For the most part, however, we see a decline in the quality and caliber of individual associated with Hermetic thought throughout the 18th century. At the beginning of the century brilliant men like Newton would embrace alchemy. By the end of the century the luminaries of Hermeticism were pretenders and charlatans, such as Giovanni Casanova (1725-98), Giuseppe Balsamo "Count Cagliostro" (1743-1795) and the Comte St-Germain (who flourished from about 1770 until the early 1800s, but was born and died in obscurity). 

Somewhat more legitimate Hermeticists would include Franz Anton Mesmer (1734-1815), who founded a Rosicrucian Order, Francis Barett an English Magus who published a complete system of magic, and taught magic in London at a school that was probably the inspiration for the Golden Dawn, and Antoine Court de Gebelin (1725-84), a Protestant Pastor and Mason who wrote the first major book on the Tarot, in which he gave formal birth to the theory of its Egyptian origin - a fact which was known to be incorrect by the heyday of the Golden Dawn, but which exercised a profound influence on 18th century Occultism. 

Freemasonry in the Industrial Era

The dawn of the Industrial age was a death-knell for Freemasonry. One tremendous change was that the educated class doing scientific work was no longer predominantly made up of nobleman or gentleman hobbyists. As soon as Science had real applications, the old Arenaissance man@ began to give way to Engineers, Architects, and other practical scientists. The change was already well underway by the time Victoria came to the throne. The very culture that Freemasonry had helped to build no longer needed it.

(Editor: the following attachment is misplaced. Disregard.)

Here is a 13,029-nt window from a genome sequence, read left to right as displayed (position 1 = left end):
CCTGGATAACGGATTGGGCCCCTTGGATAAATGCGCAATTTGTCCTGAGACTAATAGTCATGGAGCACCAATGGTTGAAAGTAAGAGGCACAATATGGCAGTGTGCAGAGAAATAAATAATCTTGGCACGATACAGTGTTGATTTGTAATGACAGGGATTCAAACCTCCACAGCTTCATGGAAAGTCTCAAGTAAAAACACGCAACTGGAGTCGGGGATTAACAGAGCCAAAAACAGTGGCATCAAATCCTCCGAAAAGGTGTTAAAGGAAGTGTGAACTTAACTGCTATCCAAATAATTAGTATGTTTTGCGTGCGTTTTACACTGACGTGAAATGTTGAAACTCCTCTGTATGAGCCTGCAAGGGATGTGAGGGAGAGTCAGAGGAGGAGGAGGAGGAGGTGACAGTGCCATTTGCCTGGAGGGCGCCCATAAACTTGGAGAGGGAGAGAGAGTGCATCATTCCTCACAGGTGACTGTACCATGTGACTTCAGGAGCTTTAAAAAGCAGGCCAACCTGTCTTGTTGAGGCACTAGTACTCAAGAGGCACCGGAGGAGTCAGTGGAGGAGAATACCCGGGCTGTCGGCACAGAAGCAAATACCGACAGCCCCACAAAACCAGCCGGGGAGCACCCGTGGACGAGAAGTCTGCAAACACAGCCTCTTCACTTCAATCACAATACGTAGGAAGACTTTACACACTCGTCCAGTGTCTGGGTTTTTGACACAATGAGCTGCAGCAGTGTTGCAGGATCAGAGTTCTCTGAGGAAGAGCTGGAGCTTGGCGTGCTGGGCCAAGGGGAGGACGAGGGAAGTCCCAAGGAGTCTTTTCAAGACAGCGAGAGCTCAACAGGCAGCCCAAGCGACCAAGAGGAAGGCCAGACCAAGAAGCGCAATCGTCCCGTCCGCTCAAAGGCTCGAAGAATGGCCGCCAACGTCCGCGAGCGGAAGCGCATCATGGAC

Religious toleration also set in. The bitter rivalry between Freemason and Catholic seemed petty and prosaic in the 19th century, whereas it had been the fuel that moved nations to war only a little more than a century earlier.

Rising philosophical awareness on the part of the average man did as much as anything to kill off the elaborate and structured Freemason rites of the 18th Century. The pure philosophy of Emerson and Thoreau drew off existential concepts first explored by occultists, however the modern rationalist philosophical movement had little use for the complex rites of a century earlier. Occult traditions survive however. The mildly esoteric themes of Byron and Shelly at once served to keep the romance of Occult belief alive, while relegating it to a past day. A quick read of Frankenstein shows how occult teachings stood at the beginning of the 19th century. Mary Shelley is well aware of scientific-occultism, as is her student, Dr. Frankenstein.